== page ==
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Mr. CLAUSEN. Part of our ingenuity as Members of Congress is to try to develop lines of communication of our own.

Within this past week, even with our own administration, but with other agencies, I had a similar situation. I had to bring to the attention of those handling the mechanical aspects of a given application, information that these people themselves should have found out.

It is the purpose of these hearings to find out about such situations. I think in many ways that there is a lot to be said. It would be nice, however, if we could get rid of this thing of having to be political. I think it would be very nice.

It is not our purpose, but it has been traditional. Each administration seems to play the game. It must have been very difficult for the fellows sitting down in the slot actually trying to carry out the policies.

I think maybe someday we can find ways and means of streamlining this kind of communication. I think what Mr. Fagan has suggested would be helpful, if you people could get together and try to work it out.

Mr. Gray. I am certainly amenable. However, this could not be a coincidence on 12 or 15 different occasions. That is all I am complaining about.

As I said, I am a strong supporter of the program, as you know. My people are the fourth largest taxpaying State in the Nation. We have had crumbs.

This is EDA action for the entire State of Illinois:
January 6, East St. Louis, $125,000 grant.

January 14, Greater Egypt Regional Planning and Development Commission, Carbondale, $46,489 grant.

January 26, West Side Chicago Development Program, $150,000 grant.

March 2, Mount Vernon, designated as district growth center.

March 18, National Insurance Association of Chicago, $151,000 grant.

April 5, Emil J. Paidar Co., to establish new management and account procedures, technical assistance study. May 5, city of East St.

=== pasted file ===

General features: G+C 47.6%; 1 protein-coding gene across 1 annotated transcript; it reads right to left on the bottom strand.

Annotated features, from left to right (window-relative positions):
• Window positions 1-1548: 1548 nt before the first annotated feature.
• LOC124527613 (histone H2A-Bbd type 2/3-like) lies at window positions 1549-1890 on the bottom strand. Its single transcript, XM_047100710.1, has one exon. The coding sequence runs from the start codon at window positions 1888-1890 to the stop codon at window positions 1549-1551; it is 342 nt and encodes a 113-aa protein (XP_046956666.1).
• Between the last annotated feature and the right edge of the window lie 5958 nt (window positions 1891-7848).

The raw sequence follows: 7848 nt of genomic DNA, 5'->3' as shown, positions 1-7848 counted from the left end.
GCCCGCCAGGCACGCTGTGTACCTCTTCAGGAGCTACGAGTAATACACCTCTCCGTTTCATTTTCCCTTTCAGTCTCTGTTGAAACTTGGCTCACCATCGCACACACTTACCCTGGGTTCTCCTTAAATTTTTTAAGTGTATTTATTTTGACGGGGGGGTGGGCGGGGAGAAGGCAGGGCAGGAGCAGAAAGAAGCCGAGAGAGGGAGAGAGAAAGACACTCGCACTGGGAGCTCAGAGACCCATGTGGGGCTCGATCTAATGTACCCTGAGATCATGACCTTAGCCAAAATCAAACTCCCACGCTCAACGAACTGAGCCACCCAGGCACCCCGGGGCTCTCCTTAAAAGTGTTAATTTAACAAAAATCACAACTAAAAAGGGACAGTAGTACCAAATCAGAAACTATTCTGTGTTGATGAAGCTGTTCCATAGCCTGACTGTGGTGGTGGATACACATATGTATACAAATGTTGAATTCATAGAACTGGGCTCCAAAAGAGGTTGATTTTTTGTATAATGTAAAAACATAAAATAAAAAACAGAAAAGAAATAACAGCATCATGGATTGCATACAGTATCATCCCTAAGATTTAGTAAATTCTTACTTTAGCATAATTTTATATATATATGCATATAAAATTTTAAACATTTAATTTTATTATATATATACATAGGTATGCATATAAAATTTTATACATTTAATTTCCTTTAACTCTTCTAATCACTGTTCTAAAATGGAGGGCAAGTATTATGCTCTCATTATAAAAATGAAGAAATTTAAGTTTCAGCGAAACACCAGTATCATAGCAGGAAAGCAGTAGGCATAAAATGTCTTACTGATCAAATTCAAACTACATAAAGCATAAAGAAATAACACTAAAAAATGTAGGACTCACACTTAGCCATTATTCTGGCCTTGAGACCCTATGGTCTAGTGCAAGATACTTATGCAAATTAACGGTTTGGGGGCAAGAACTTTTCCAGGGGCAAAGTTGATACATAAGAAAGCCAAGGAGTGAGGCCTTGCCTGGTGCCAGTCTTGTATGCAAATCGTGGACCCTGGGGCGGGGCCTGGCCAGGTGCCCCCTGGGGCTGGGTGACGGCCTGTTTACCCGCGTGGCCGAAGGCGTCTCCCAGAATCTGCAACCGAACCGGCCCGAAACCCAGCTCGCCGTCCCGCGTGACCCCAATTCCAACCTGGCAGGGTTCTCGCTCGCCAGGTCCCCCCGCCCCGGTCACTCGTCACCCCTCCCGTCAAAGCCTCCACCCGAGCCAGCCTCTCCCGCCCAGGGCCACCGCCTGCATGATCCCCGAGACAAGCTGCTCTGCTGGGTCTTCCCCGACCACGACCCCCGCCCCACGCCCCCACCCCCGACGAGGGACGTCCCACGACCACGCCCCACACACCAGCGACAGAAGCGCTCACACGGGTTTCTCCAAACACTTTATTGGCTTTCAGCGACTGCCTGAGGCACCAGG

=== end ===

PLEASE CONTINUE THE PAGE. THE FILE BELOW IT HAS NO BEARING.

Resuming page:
Louis, $67,645 grant.
May 6, University of Chicago, $44,852 grant.
June 14, Pulaski-Alexander Development Corp., $40,000 grant.
June 16, Chicago Economic Development Corp., $75,000 grant.

Also June 16, Opportunities Industrialization Center of Illinois, $45,000 grant.

June 21, city of West Frankfort, $678,000 grant and $452,000 loan.

We are the fourth highest taxpaying State in the country, and in my district 17 of the counties have more than 6 percent unemployed, and between World War II and 1970, we have lost 250,000 people who have migrated from the area.

It is not a question of bonafide applications. I give you a town like Galatia with two coal mines just sitting there, but no water. That application has been in for 3 years. I went down with the mayor of Galatia to EDA. I went back 6 months ago; they keep saying we want to look at it.

There are all kinds of bonafide applications pending, yet here is a State that I say is sharing the burden of Appalachia, sharing the burden all over the country, yet all we get are crumbs.

Mr. Fagan. Mr. Chairman, as I am sure you are aware, we have to choose among many, many worthy and bonafide applicants all over the United States. We have some thousand designated areas, and we can really touch about only 300 of them in any 1 year. Perhaps this is just not your year. Your district over the course of years has had some 10 projects worth some $25 million.

Mr. Gray. You say you do not play politics, but over 50 projects were approved in the last 2 years of the Johnson administration, and there is only one in the 212 years of the Nixon administration. Is that coincidence ?

Mr. Fagan. I would suggest that your area come up with more and better projects as quickly as possible.

Mr. Gray. I just mentioned the Saline River has 4 billion tons, not million, of coal reserves. The Army Corps of Engineers, when figuring the benefit-to-cost ratio agreed that this project was highly feasible. This feasibility study took into consideration only the savings created by transporting the coal by barge rather than by rail. They did not take into consideration the savings which would be created for new industry.

I sent it over to your agency, asking for a little $200,000 study in order that we could expedite this project, save a full year for those people where unemployment benefits are running about 12 percent of the population, expedite it. That is the purpose of your agency, to upgrade the economy.

Here another Federal agency, the Army Corps of Engineers has said it is a good project, and you turn it down.